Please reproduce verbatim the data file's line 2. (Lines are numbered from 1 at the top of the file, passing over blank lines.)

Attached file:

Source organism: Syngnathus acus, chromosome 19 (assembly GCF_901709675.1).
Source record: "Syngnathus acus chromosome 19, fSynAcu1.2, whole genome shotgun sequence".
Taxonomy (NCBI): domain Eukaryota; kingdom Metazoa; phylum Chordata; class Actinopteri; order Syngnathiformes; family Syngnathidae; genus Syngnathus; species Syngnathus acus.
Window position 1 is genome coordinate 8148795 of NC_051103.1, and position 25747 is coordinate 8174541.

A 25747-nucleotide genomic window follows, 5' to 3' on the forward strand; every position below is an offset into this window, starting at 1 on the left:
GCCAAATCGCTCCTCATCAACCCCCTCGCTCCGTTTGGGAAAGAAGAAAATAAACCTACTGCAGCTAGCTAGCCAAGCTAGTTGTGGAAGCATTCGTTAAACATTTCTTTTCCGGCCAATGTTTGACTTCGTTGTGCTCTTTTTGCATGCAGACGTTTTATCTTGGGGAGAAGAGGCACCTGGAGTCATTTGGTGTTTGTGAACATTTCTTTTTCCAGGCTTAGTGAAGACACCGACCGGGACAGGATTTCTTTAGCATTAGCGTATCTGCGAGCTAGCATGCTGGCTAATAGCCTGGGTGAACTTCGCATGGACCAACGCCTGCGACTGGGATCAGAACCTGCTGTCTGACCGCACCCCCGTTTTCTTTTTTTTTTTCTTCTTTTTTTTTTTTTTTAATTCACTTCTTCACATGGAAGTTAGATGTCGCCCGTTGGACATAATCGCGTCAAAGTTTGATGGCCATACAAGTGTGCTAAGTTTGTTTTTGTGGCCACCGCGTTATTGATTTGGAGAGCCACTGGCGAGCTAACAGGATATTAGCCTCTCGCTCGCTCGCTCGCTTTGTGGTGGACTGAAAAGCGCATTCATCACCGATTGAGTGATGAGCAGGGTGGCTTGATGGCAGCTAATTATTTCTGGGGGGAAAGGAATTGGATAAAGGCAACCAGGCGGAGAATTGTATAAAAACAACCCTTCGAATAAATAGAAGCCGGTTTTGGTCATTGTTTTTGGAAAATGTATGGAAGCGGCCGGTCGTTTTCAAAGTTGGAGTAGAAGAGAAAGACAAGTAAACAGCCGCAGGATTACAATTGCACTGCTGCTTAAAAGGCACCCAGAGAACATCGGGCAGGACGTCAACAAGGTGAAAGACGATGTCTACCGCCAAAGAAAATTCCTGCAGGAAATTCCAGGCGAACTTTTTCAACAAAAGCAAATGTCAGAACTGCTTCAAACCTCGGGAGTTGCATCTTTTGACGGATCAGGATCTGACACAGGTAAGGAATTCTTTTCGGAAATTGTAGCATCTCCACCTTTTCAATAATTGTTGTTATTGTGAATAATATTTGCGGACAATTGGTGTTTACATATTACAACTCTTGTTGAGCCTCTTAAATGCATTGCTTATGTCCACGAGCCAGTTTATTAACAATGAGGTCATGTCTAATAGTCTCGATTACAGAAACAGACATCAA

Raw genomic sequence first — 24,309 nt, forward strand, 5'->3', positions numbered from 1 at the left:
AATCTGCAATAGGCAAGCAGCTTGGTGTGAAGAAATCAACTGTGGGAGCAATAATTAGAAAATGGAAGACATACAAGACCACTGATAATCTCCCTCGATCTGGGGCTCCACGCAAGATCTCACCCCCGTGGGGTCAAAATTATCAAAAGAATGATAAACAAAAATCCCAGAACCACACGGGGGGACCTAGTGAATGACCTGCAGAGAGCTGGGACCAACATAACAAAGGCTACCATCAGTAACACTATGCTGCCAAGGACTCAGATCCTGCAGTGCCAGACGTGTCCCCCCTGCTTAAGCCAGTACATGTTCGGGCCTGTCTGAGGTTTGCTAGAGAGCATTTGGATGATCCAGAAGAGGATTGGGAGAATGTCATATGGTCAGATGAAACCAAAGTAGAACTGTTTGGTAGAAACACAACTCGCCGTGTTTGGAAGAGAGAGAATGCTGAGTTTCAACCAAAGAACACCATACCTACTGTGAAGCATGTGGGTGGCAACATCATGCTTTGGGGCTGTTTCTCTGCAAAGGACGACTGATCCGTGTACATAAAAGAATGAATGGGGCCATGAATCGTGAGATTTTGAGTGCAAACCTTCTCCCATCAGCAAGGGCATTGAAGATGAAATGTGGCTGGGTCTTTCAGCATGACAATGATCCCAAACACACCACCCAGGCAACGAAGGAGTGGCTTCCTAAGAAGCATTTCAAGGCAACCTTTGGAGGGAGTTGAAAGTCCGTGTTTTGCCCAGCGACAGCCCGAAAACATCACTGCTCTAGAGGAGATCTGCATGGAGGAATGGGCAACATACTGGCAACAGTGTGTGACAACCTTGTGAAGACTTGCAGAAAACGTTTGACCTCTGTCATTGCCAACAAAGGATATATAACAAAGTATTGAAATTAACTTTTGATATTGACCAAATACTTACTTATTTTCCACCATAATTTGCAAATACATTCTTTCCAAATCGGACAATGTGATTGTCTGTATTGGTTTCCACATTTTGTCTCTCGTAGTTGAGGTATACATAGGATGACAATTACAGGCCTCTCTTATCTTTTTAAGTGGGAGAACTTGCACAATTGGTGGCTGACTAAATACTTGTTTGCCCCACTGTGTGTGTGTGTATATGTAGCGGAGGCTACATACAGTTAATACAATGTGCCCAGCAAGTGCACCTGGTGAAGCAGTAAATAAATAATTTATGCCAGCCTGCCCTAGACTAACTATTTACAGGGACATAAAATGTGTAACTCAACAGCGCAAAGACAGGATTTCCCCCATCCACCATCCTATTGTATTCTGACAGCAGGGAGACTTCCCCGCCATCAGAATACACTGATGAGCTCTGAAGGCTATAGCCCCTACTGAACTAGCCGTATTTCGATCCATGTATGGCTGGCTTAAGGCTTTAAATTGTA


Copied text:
Source record: "Syngnathus acus chromosome 19, fSynAcu1.2, whole genome shotgun sequence".